Monday, May 23, 2011

Average Crop Revenue Election (ACRE) Program for 2011

Cory Walters and Greg Halich, Extension Ag Economists, University of Kentucky

The deadline to enroll in the ACRE program for the 2011/2012 marketing year is June 1. We are about to complete the second year with the ACRE program in Kentucky. ACRE payments were made for the 2009 wheat crop of about $95 per acre. The wheat payment was driven by lower state yields and a lower national average price. No other crops received an ACRE payment in 2009. For 2010 it is unlikely that ACRE payments will be paid for corn, soybeans, and wheat, due to the fact that prices have increased substantially for all three crops. However, with the current volatility in the market, unknown state yields, there exists a chance that ACRE payments could be made in 2011. The purpose of this article is to show expected price guarantees, where prices need to drop to trigger a payment, relationship between ACRE and the Counter-Cyclical program and probability of payments given current prices and unknown yields for the 2011/2012 marketing year.

ACRE is a revenue program (price multiplied by yield) where both prices and yields are updated yearly. When no payments are made the guarantee for the following year either stays about the same (cannot decrease by more than 10% or a payment is made) or increases. With a significant increase in national average price levels for corn of $3.55 in 2010 to an estimated $5.25 in 2011 the ACRE price guarantee will increase by +$0.38 per bushel or 10%, table 1. The same result can be found for soybeans; an increase in the revenue guarantee. The wheat price guarantee drops because the national average price in 2009/10 dropped to $4.87. For corn, the level of price protection was limited by the 10% increase in revenue guarantee rule. The opposite was true for wheat; the revenue guarantee can’t drop by more than 10%.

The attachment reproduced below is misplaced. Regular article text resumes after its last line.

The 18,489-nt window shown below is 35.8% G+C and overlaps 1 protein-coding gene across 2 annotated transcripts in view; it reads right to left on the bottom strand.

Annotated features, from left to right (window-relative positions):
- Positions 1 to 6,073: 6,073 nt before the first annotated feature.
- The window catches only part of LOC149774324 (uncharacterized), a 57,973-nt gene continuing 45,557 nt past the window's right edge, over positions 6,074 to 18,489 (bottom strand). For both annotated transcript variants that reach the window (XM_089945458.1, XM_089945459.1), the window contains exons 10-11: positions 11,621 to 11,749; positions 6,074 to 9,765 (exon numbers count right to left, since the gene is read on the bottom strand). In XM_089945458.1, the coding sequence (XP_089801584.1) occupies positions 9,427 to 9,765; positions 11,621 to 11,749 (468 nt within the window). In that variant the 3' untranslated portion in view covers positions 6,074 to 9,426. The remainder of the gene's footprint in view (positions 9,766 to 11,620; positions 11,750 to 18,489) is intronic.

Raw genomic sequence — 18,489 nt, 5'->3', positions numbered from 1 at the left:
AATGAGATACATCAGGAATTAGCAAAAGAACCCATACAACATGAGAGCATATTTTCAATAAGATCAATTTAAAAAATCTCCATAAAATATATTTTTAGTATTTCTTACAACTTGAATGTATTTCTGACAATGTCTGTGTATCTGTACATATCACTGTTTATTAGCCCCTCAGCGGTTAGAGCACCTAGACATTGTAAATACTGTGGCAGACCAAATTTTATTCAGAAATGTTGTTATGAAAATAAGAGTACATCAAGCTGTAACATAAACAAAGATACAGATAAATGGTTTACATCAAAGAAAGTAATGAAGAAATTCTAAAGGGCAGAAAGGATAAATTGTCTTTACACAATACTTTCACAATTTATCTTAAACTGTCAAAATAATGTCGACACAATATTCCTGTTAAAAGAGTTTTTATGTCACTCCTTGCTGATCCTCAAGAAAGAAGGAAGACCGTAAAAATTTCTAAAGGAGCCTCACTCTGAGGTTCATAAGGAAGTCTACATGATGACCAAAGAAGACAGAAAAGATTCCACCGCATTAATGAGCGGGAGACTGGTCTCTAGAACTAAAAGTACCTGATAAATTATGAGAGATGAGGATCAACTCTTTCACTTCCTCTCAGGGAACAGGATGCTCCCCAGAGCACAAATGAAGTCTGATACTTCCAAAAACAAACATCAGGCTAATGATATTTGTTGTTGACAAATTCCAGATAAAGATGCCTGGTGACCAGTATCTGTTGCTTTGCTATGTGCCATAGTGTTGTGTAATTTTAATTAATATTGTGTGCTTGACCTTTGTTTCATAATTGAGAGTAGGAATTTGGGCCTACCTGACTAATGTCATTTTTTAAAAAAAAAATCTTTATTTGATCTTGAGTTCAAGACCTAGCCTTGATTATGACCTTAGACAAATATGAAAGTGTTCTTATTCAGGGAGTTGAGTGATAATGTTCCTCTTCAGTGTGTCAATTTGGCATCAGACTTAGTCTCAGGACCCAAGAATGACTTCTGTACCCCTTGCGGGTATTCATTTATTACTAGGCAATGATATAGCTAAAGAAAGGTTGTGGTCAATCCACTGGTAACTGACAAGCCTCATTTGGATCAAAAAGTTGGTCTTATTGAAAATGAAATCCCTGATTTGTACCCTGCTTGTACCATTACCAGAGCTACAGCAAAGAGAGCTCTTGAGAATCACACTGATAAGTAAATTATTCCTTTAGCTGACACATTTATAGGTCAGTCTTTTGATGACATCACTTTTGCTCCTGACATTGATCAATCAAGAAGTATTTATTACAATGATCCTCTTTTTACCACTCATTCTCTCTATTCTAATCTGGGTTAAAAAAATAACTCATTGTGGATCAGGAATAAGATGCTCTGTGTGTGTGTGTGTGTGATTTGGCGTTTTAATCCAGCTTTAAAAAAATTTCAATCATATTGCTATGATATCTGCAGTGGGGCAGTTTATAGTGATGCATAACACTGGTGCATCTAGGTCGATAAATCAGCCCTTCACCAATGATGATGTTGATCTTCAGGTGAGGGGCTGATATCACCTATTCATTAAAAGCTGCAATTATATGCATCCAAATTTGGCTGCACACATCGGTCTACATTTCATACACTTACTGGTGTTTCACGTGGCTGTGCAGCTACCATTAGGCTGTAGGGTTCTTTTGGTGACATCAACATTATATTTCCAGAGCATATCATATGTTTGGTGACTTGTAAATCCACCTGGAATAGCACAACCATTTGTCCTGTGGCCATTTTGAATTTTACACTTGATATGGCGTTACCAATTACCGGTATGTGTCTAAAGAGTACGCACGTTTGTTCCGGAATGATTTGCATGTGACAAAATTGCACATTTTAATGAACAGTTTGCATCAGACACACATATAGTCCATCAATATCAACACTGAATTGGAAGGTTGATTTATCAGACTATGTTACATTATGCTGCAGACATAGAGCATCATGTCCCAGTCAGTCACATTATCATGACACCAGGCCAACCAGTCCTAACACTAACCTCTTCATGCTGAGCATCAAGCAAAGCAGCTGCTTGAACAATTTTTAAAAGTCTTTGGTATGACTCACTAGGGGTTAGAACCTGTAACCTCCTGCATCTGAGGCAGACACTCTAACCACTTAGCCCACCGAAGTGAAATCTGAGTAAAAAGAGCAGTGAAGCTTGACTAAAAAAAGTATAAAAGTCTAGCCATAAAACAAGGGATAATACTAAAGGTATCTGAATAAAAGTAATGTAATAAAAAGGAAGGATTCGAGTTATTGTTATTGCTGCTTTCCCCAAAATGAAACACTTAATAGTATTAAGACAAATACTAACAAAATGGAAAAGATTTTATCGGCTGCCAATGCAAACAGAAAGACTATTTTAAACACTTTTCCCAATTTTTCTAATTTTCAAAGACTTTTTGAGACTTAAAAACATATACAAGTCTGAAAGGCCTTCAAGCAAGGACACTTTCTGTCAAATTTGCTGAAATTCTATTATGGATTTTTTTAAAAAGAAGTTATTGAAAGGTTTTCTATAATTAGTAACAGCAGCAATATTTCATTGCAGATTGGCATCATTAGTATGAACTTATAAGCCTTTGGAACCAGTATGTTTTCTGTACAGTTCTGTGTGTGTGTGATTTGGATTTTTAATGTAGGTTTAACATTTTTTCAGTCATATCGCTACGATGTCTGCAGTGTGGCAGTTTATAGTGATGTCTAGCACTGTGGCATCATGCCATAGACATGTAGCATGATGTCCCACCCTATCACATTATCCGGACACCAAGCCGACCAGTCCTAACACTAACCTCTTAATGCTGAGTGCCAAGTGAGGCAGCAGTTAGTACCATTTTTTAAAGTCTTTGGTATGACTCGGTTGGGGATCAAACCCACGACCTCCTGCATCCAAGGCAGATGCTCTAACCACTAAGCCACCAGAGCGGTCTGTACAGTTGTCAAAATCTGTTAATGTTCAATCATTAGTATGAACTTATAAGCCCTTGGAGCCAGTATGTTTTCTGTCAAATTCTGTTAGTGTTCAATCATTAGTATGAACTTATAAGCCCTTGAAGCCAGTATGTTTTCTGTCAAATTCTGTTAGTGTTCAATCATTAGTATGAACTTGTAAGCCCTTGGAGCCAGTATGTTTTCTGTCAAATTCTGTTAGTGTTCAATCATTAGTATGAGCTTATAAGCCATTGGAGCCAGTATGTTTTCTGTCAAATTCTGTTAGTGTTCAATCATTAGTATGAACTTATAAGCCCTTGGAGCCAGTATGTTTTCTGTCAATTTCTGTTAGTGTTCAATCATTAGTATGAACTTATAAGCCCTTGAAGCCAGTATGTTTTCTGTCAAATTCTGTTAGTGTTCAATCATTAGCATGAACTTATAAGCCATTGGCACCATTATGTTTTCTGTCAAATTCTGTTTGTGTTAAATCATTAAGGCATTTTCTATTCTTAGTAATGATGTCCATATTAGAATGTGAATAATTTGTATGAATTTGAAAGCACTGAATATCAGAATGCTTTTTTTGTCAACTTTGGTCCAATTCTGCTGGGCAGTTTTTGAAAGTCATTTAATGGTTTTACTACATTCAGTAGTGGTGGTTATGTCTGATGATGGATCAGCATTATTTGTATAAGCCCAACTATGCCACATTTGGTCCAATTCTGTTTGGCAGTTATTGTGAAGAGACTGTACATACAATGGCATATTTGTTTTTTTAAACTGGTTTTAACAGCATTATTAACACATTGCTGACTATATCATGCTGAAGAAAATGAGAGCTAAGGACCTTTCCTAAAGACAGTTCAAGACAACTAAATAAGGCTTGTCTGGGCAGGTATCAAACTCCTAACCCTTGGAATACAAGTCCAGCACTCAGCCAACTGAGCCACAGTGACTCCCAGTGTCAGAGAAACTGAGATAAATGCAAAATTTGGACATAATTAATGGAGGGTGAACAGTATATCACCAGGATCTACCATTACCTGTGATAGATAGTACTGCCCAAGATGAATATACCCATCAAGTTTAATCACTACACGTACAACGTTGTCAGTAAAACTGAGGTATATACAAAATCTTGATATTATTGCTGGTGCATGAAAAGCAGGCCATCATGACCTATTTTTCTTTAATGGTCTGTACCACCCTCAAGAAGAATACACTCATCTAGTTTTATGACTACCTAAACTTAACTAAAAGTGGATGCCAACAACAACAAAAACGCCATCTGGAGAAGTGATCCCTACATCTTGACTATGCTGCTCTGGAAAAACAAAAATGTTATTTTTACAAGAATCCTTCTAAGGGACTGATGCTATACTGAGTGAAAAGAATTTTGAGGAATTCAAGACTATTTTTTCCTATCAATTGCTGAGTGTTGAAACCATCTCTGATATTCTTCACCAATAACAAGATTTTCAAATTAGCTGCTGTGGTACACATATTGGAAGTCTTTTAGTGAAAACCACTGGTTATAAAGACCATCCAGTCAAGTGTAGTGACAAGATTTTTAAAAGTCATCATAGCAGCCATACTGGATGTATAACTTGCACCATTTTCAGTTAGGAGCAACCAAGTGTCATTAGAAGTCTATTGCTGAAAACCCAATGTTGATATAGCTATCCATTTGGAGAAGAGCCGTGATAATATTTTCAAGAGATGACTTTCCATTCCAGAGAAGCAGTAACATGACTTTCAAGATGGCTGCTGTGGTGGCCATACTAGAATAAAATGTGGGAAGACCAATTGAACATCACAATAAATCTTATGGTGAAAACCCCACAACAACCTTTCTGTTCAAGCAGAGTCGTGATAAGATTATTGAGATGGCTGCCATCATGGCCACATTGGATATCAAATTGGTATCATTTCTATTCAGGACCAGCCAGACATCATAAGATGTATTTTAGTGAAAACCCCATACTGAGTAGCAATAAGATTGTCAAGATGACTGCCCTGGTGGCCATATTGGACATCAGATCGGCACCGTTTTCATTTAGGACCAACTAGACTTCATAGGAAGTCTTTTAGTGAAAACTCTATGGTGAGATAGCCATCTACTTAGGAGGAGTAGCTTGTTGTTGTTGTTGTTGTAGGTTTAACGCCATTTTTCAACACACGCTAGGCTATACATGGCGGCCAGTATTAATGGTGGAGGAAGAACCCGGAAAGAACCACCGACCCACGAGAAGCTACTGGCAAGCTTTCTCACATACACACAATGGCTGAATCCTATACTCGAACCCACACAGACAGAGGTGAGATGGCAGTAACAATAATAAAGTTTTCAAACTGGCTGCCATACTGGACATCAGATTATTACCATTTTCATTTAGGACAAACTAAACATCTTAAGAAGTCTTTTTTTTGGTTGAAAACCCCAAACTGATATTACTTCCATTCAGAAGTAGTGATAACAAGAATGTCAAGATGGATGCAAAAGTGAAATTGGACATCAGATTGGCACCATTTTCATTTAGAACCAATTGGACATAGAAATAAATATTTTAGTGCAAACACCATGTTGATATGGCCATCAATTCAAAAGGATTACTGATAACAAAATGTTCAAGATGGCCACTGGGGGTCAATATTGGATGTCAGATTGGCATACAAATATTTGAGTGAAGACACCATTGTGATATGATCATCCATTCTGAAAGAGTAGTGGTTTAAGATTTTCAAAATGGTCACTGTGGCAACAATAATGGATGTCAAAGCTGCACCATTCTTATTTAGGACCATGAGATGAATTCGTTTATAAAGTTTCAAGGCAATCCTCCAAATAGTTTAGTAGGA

Table 1. ACRE Price Guarantee for 2010 and Estimated 2011

Change from 2010 to 2011+$0.38+$0.72-$0.57
Percent Change from 2010 to 2011+10%>+7%-10%
*Indicates price guarantee before the 10% deductible
Producers choosing to enroll into the ACRE program forgo 20% of their direct payments, loan rate drops by 30% and 100% of counter-cyclical payments. In return they are eligible for ACRE payments. For corn, ACRE payments begin when national average price drops below $3.77, holding yields constant. In the counter-cyclical program the national average price has to drop and additional $1.42 to $2.34 to trigger a one penny payment. ACRE payments will begin well before any counter-cyclical payments, table 2. If the national average price were to drop to $2.34 to trigger a one penny counter-cyclical payment the ACRE payment would be maxed out at 25% of program guarantee or around $130.00 per acre. As the national average price continues to increase the level of price protection in ACRE also increases where in the counter-cyclical program the level of price protection stays constant.

Table 2. 2011 Target Prices for the Counter-cyclical and Estimated 90% ACRE Program Guarantee Price